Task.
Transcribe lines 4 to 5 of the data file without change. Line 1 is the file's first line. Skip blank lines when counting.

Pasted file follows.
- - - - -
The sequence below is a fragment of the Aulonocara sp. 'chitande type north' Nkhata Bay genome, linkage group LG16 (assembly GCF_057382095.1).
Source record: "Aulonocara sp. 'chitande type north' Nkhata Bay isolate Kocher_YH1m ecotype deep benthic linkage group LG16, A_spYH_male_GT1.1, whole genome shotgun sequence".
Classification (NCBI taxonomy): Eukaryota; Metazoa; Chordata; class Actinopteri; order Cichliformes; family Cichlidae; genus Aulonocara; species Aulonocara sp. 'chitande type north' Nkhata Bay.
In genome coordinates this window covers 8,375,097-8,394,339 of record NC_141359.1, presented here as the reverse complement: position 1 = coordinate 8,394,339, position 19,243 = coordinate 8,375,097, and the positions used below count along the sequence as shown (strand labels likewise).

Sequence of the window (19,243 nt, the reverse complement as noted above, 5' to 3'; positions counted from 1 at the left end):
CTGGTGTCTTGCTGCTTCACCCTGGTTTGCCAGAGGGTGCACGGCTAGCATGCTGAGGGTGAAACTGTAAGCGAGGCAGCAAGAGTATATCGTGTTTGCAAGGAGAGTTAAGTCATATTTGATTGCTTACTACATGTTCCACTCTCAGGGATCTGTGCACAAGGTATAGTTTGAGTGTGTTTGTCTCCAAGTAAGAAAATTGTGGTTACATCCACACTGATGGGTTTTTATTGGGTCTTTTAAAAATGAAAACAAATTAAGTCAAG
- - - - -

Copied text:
In genome coordinates this window covers 8,375,097-8,394,339 of record NC_141359.1, presented here as the reverse complement: position 1 = coordinate 8,394,339, position 19,243 = coordinate 8,375,097, and the positions used below count along the sequence as shown (strand labels likewise).

Sequence of the window (19,243 nt, the reverse complement as noted above, 5' to 3'; positions counted from 1 at the left end):